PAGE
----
Miami Republicanism is at ease with the populist style but more optimistic and forward-looking than recent populist currents. (The “American carnage” theme of Donald Trump’s inaugural speech, for example, would have little resonance in a city full of strivers like Miami.) It is infused with a patriotism that only a few years ago was uncontroversial in public life—and resolutely anti-woke. It has the instinctive libertarianism of the small-business owner and a confidence that can find expression in two kinds of Miami newcomer: the venture capitalist backing a fresh idea or the recent arrival to the U.S. betting his future on the American dream. It is not an angry cry from those on the “wrong side of history,” nor is it shy about fighting the culture wars. It takes aim at a liberal political and cultural elite that describes a country that Miami denizens don’t recognize.

Miami is a reminder that the rising support in 2020 for the GOP among nonwhite voters, and Hispanics in particular, cannot be disentangled from the party’s performance in major cities. According to surveys, a Latino voter is roughly as likely as a white voter to describe himself as conservative. But for decades, traditional solidarities have trumped ideology, with conservative Hispanics reliably voting Democrat. That may be changing, with nonwhites starting to sort themselves more according to ideology. If that proves a real trend, it would create new opportunities for the GOP. A recent Manhattan Institute report sketched the outlines of a “metropolitan majority”: a cohort of voters in America’s large and growing cities that is ethnically diverse (survey respondents were nearly one-quarter Hispanic or Latino) and politically moderate. Their biggest worries, the polling found, are the cost of housing, homelessness, the coronavirus, traffic, public safety and crime, and high taxes. And the survey finds a very limited appetite for some of the most prominent progressive policies being pushed at a state and city level.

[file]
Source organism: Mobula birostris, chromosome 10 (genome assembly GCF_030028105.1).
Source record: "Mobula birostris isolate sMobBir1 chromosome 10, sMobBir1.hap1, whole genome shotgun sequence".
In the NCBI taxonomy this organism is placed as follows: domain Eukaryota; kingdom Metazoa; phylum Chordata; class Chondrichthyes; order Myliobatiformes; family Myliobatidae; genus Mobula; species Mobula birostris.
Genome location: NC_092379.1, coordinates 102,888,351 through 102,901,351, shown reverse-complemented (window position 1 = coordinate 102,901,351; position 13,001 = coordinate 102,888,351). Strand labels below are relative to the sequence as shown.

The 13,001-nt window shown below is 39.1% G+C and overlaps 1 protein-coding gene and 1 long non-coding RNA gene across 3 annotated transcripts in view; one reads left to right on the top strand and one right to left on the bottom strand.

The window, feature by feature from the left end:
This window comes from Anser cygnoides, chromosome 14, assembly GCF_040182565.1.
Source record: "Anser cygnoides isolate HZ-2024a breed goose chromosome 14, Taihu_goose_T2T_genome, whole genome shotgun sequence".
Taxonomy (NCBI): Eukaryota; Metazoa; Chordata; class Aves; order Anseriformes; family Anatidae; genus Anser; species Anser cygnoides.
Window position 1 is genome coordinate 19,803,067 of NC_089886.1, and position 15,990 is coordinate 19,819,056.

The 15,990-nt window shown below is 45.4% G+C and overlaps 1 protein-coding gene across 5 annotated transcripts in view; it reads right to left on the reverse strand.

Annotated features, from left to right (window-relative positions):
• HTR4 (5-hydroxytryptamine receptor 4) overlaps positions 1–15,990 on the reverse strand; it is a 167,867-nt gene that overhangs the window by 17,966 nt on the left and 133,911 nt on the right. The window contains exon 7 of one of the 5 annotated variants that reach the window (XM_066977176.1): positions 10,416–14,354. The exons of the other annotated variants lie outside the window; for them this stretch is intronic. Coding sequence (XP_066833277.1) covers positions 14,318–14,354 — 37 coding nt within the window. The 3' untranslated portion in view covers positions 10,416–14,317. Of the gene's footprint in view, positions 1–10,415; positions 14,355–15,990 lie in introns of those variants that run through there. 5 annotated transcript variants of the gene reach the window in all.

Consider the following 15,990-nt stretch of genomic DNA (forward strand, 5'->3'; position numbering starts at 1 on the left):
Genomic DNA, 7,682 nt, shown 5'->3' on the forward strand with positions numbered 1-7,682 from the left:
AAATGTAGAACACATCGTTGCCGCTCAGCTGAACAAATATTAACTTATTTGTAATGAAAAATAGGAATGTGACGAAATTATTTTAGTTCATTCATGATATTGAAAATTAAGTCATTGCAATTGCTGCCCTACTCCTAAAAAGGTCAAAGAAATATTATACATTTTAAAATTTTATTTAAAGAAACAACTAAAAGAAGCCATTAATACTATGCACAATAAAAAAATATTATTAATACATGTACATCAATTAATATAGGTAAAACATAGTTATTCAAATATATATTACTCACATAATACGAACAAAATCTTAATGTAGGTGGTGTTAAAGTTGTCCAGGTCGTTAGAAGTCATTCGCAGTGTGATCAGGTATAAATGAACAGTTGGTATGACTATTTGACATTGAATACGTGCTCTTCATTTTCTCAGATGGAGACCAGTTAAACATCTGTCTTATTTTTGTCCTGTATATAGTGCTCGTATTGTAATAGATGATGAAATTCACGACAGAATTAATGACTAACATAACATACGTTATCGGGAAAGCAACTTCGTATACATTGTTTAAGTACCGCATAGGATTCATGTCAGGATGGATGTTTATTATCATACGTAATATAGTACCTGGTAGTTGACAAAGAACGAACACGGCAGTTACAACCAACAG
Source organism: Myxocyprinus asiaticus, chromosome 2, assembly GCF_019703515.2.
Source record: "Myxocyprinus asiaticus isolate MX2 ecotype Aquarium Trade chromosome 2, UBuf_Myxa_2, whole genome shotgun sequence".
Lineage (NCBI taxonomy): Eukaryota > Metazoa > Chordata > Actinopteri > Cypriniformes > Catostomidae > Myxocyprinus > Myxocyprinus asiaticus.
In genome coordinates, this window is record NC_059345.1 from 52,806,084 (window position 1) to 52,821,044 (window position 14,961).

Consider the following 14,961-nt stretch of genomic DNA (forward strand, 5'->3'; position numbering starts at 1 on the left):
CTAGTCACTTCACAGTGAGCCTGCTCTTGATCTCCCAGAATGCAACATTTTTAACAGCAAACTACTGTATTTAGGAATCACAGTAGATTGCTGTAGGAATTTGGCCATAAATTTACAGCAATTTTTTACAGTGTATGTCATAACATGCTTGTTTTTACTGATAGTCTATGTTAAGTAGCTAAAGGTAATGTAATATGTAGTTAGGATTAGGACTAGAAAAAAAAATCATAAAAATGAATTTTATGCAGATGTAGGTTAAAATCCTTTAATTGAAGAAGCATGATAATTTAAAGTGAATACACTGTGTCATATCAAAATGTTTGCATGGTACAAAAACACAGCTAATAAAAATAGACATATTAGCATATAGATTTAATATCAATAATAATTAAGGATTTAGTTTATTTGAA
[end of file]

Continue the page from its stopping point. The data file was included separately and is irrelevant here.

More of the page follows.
All this suggests that Miami may not be an aberration but a sign of a more competitive urban politics. Miami’s various Latino blocs, drawing on a fervent anti-Communist tradition, swung rightward earlier and further than nonwhite voters in other cities, and the city’s unique history meant that it had an active, engaged local Republican Party ready to capitalize on the opportunity. But brave is the Democrat who waves away Miami as a stand-alone case. And foolish is the Republican who believes that something similar couldn’t happen elsewhere.

Top Photo: The city remains a cross-section of America, chasing riches and good weather and having fun along the way. (LUIS GOMEZ / ALAMY STOCK PHOTO)